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गन्धर्व

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SanskritEdit

PronunciationEdit

NounEdit

गन्धर्व (gandharvám

  1. (Hinduism, Buddhism) a gandharva (one of a class of male heavenly beings, famed singers and guardians of soma)
    • c. 1700 BCE – 1200 BCE, Ṛgveda 9.86.36
      सप्त स्वसारो अभि मातरः शिशुं नवं जज्ञानं जेन्यं विपश्चितम् ।
      अपां गन्धर्वं दिव्यं नृचक्षसं सोमं विश्वस्य भुवनस्य राजसे ॥
      sapta svasāro abhi mātaraḥ śiśuṃ navaṃ jajñānaṃ jenyaṃ vipaścitam .
      apāṃ gandharvaṃ divyaṃ nṛcakṣasaṃ somaṃ viśvasya bhuvanasya rājase .
      The Sisters Seven, the Mothers, stand around the Babe, the noble, new-born Infant, skilled in holy song,
      Gandharva of the floods, divine, beholding men, Soma, that he may reign as King of all the world.
  2. (figuratively) a skilled singer, bard
    • c. 700 CE – 900 CE, Bhāgavata Purāṇa 1.11.20
      नटनर्तकगन्धर्वाः सूत मागध वन्दिनः ।
      गायन्ति चोत्तमश्लोक चरितानि अद्‍भुतानि च ॥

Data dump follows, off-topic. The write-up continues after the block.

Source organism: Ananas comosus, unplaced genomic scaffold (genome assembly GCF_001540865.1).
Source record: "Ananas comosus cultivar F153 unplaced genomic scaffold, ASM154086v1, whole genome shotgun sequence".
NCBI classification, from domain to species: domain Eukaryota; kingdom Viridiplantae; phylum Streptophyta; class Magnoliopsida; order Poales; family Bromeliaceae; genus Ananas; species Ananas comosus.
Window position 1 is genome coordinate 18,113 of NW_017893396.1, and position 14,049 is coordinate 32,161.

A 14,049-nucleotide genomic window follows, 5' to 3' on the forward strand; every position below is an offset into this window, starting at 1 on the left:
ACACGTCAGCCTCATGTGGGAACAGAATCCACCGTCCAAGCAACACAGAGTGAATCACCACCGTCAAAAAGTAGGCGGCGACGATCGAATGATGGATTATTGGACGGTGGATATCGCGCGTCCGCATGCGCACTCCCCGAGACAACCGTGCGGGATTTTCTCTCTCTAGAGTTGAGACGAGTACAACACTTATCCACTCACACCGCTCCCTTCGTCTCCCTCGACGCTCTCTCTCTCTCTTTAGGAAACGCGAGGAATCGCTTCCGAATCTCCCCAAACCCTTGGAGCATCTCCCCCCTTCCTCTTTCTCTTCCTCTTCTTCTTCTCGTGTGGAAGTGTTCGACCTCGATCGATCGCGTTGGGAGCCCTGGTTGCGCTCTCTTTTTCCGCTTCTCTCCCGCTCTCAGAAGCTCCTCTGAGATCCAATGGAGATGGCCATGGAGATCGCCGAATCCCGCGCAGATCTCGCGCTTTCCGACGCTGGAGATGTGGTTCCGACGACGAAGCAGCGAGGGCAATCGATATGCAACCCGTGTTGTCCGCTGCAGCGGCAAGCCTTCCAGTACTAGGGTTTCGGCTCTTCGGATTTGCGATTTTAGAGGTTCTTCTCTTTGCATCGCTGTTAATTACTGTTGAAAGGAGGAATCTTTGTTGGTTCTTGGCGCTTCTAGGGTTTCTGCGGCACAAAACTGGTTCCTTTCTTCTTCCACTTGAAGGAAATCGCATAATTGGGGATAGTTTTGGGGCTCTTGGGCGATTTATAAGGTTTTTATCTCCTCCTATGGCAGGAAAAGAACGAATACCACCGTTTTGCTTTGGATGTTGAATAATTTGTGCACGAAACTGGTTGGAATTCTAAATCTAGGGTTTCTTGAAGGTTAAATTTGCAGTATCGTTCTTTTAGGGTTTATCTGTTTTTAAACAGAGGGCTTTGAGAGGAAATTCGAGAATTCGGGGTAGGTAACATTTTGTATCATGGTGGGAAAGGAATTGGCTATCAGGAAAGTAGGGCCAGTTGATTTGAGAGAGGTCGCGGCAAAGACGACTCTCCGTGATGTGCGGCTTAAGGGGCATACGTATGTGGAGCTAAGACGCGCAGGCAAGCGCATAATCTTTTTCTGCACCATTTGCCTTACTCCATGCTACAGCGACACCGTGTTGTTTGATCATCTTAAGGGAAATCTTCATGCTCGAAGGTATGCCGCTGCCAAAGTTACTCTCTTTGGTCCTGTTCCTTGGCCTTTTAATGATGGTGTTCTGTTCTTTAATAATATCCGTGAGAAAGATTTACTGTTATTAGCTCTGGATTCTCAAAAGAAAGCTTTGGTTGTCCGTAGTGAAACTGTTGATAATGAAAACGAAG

naṭanartakagandharvāḥ sūta māgadha vandinaḥ .
      gāyanti cottamaśloka caritāni ad‍bhutāni ca .
  3. a sage, religious man
  4. horse
    Synonyms: अश्व (aśva)
  5. A male given name

DeclensionEdit

Masculine a-stem declension of गन्धर्व
Nom. sg. गन्धर्वः (gandharvaḥ)
Gen. sg. गन्धर्वस्य (gandharvasya)
Singular Dual Plural
Nominative गन्धर्वः (gandharvaḥ) गन्धर्वौ (gandharvau) गन्धर्वाः (gandharvāḥ)
Vocative गन्धर्व (gandharva) गन्धर्वौ (gandharvau) गन्धर्वाः (gandharvāḥ)
Accusative गन्धर्वम् (gandharvam) गन्धर्वौ (gandharvau) गन्धर्वान् (gandharvān)
Instrumental गन्धर्वेन (gandharvena) गन्धर्वाभ्याम् (gandharvābhyām) गन्धर्वैः (gandharvaiḥ)
Dative गन्धर्वाय (gandharvāya) गन्धर्वाभ्याम् (gandharvābhyām) गन्धर्वेभ्यः (gandharvebhyaḥ)
Ablative गन्धर्वात् (gandharvāt) गन्धर्वाभ्याम् (gandharvābhyām) गन्धर्वेभ्यः (gandharvebhyaḥ)
Genitive गन्धर्वस्य (gandharvasya) गन्धर्वयोः (gandharvayoḥ) गन्धर्वानाम् (gandharvānām)
Locative गन्धर्वे (gandharve) गन्धर्वयोः (gandharvayoḥ) गन्धर्वेषु (gandharveṣu)

ReferencesEdit

  • Sir Monier Monier-Williams (1898) A Sanskrit-English dictionary etymologically and philologically arranged with special reference to cognate Indo-European languages, Oxford: Clarendon Press, page 346